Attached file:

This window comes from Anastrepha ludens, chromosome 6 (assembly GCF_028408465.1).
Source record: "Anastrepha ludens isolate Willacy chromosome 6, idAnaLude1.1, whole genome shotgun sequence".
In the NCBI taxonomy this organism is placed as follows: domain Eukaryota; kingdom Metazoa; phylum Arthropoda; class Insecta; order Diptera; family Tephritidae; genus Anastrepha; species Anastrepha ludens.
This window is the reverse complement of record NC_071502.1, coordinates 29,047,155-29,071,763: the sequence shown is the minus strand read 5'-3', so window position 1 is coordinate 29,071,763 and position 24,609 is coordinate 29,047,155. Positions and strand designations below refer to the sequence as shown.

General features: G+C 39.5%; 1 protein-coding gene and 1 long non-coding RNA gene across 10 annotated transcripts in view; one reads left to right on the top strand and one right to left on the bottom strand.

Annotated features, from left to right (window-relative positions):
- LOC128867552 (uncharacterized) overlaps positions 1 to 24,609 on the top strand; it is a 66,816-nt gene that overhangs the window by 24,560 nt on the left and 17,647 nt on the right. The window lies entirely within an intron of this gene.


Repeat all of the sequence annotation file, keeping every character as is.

This window comes from Anastrepha ludens, chromosome 6 (assembly GCF_028408465.1).
Source record: "Anastrepha ludens isolate Willacy chromosome 6, idAnaLude1.1, whole genome shotgun sequence".
In the NCBI taxonomy this organism is placed as follows: domain Eukaryota; kingdom Metazoa; phylum Arthropoda; class Insecta; order Diptera; family Tephritidae; genus Anastrepha; species Anastrepha ludens.
This window is the reverse complement of record NC_071502.1, coordinates 29,047,155-29,071,763: the sequence shown is the minus strand read 5'-3', so window position 1 is coordinate 29,071,763 and position 24,609 is coordinate 29,047,155. Positions and strand designations below refer to the sequence as shown.

General features: G+C 39.5%; 1 protein-coding gene and 1 long non-coding RNA gene across 10 annotated transcripts in view; one reads left to right on the top strand and one right to left on the bottom strand.

Annotated features, from left to right (window-relative positions):
- LOC128867552 (uncharacterized) overlaps positions 1 to 24,609 on the top strand; it is a 66,816-nt gene that overhangs the window by 24,560 nt on the left and 17,647 nt on the right. The window lies entirely within an intron of this gene.